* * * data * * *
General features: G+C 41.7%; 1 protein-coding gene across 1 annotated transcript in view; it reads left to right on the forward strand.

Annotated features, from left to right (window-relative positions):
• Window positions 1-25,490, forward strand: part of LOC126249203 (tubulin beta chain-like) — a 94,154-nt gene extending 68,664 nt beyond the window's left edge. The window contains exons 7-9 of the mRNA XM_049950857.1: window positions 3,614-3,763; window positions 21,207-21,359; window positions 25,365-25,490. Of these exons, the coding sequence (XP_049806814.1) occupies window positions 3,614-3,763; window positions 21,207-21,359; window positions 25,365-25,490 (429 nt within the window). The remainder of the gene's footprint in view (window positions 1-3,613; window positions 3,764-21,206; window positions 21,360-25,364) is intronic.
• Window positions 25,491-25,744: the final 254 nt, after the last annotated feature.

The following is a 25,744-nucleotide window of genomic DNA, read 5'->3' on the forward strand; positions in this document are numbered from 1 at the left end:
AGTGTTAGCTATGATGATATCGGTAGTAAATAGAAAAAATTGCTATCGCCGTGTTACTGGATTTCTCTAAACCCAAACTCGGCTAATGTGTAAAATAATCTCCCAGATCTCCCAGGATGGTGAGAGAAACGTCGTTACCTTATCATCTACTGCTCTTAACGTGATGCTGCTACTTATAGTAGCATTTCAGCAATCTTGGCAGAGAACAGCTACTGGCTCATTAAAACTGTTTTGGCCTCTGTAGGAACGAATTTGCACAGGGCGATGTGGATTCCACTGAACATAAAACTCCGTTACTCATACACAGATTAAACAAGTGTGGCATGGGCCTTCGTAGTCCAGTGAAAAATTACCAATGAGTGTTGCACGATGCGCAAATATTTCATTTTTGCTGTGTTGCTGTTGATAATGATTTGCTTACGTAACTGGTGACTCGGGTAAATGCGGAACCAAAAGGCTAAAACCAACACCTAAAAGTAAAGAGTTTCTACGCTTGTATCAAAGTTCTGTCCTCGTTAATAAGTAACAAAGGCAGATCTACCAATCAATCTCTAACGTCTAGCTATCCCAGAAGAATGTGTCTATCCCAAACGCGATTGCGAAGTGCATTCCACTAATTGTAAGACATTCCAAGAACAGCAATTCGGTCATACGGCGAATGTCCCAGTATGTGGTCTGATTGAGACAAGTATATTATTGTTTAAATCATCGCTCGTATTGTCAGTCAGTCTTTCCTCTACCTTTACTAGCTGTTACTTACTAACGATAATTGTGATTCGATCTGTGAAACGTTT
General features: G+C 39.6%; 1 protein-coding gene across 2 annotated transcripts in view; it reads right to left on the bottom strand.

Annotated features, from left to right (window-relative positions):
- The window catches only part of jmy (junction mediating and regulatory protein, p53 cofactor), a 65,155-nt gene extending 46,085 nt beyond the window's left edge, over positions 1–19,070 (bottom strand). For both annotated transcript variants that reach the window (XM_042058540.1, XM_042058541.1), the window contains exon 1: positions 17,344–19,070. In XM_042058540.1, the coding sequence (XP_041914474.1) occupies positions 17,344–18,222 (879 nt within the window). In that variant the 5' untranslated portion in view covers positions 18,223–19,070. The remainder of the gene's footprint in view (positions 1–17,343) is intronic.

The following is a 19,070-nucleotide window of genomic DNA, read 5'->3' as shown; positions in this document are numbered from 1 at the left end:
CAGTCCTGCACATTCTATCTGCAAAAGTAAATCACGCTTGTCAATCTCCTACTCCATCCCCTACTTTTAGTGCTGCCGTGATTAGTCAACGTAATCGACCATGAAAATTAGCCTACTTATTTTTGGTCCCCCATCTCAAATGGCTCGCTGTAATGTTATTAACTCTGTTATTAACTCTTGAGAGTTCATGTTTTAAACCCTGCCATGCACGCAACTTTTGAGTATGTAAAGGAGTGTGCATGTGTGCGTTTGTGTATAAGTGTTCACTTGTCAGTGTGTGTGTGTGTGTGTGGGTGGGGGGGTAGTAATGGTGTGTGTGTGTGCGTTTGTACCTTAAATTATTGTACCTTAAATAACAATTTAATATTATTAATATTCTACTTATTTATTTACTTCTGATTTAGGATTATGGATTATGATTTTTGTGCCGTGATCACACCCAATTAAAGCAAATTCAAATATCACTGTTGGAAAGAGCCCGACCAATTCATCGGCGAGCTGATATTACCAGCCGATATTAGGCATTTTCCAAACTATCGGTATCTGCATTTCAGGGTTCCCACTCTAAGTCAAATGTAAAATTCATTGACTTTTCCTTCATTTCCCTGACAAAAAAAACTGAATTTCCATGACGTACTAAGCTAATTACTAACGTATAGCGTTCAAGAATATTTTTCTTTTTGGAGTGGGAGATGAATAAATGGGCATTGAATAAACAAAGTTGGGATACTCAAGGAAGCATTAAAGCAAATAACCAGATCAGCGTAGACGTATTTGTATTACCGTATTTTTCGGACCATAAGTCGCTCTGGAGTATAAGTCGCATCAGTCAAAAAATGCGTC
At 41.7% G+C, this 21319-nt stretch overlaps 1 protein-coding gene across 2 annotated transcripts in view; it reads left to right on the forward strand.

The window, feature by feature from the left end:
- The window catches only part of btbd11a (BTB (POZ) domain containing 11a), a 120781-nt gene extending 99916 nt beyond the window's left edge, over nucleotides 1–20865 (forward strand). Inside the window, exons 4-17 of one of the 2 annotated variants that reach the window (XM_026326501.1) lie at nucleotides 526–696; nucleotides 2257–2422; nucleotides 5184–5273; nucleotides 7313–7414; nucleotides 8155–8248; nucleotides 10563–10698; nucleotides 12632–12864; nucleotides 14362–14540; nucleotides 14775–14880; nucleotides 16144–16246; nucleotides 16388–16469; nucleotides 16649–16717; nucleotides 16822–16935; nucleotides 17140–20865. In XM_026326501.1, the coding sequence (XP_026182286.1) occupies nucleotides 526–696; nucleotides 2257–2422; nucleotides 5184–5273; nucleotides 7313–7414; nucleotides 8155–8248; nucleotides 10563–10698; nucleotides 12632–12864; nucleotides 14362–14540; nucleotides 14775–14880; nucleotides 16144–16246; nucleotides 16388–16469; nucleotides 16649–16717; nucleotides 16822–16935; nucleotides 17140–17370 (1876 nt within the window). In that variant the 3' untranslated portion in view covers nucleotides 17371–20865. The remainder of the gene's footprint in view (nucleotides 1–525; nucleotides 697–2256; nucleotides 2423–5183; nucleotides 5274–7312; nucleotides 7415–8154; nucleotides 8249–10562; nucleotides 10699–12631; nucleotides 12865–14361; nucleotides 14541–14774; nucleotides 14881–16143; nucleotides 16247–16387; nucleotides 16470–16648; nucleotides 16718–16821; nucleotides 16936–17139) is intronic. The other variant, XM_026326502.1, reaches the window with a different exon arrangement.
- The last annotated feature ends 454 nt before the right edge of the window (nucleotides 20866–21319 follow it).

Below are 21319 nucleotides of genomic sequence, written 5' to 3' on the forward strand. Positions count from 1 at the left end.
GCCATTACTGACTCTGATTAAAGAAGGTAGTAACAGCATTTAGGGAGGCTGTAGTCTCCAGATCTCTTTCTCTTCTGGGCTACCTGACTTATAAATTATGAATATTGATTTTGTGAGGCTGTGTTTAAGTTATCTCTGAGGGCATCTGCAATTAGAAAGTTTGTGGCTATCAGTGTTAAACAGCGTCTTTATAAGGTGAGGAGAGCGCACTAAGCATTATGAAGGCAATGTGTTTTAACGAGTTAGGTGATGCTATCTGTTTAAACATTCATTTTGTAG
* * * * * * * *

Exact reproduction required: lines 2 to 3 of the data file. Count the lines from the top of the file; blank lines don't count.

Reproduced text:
Annotated features, from left to right (window-relative positions):
• Window positions 1-25,490, forward strand: part of LOC126249203 (tubulin beta chain-like) — a 94,154-nt gene extending 68,664 nt beyond the window's left edge. The window contains exons 7-9 of the mRNA XM_049950857.1: window positions 3,614-3,763; window positions 21,207-21,359; window positions 25,365-25,490. Of these exons, the coding sequence (XP_049806814.1) occupies window positions 3,614-3,763; window positions 21,207-21,359; window positions 25,365-25,490 (429 nt within the window). The remainder of the gene's footprint in view (window positions 1-3,613; window positions 3,764-21,206; window positions 21,360-25,364) is intronic.